A budding young Tasmanian researcher has urged other women entering science professions to seek out a female mentor to help navigate the challenges women face in the field.
"For women to be more represented in STEM we do need women in higher-up places to be our role models," said University of Tasmania PhD student Olivia Holloway.
"We have a leaky pipe model. We have lots of young females in STEM but there are very few women in the upper rankings of science," she said.
"If you are doing science no matter what stage of career you are in, get yourself a female mentor in science. It is the best experience and you will learn so much."
Ms Holloway, 23, is one of four scientists in Australia selected for this year's L'Oréal-UNESCO Women in Science Mentoring Program.
Through the mentor program, over the past few weeks Ms Holloway has been meeting with University of Melbourne engineering researcher Dr Airlie Chapman via Skype.
"It's been an eyeopener to academic life," Ms Holloway said.
"We've been talking about what I can do next and how to be a better scientist, with all the hardships that face women in science.
"We've also been talking about the pressures PhD students face. One of the things a lot of us go through is impostor-syndrome."
Now in the second year of her PhD based at the Wicking Dementia Research and Education Centre in Hobart, Ms Holloway's research is investigating if concussions increase the risk of a person developing dementia.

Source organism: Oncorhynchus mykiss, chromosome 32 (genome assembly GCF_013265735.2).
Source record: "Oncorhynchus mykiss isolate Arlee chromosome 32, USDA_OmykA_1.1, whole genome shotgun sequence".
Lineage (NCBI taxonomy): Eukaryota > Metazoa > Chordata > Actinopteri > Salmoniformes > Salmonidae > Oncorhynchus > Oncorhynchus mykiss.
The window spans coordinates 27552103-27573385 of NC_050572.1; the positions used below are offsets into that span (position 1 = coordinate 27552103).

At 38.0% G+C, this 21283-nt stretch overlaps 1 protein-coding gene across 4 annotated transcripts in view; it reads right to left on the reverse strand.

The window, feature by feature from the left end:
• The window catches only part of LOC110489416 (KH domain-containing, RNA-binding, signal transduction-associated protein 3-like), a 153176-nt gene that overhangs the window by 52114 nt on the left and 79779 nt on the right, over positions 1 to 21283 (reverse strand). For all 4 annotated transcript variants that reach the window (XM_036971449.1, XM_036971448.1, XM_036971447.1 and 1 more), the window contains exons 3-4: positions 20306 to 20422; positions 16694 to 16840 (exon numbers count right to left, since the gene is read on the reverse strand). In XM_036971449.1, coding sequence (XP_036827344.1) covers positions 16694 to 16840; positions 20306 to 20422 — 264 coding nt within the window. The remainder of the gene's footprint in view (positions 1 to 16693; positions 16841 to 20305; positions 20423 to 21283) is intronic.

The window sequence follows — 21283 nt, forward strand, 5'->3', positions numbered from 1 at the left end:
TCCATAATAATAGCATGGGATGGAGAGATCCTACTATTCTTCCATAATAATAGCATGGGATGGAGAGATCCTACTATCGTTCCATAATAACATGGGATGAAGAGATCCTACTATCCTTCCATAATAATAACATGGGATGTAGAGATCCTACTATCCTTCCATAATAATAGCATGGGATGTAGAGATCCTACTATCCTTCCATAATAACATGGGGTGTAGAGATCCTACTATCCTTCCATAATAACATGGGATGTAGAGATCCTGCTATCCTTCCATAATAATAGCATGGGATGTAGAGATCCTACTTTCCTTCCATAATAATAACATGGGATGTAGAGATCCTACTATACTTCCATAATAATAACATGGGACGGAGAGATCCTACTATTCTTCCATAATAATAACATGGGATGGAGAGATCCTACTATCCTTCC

"Its been in sports, about how many AFL players are now experiencing cognitive loss, memory loss and behavioral changes," she said.
"I don't ever want to leave neuroscience, continuing on in the brain's immune system in research."
Ms Holloway said it was not good enough to just do a PhD: "it's what you do on top of your PhD that makes you stand out among everyone else".
"I am continuously trying to write as many papers as I can, furiously," she said.
Ms Holloway also produces a radio show, That's What I Call Science!, with other women completing their PhDs which recently won a community radio award for best new show in 2019 and will soon be syndicated across Australia.
"I don't have any spare time. It's either radio, PhD or writing," she said.
Ms Holloway said the University of Tasmania actually has a great balance of female researchers.
"I know in other countries if I go study anywhere else or a post-doctorate what I am going to be facing will be more heavily male dominated," she said.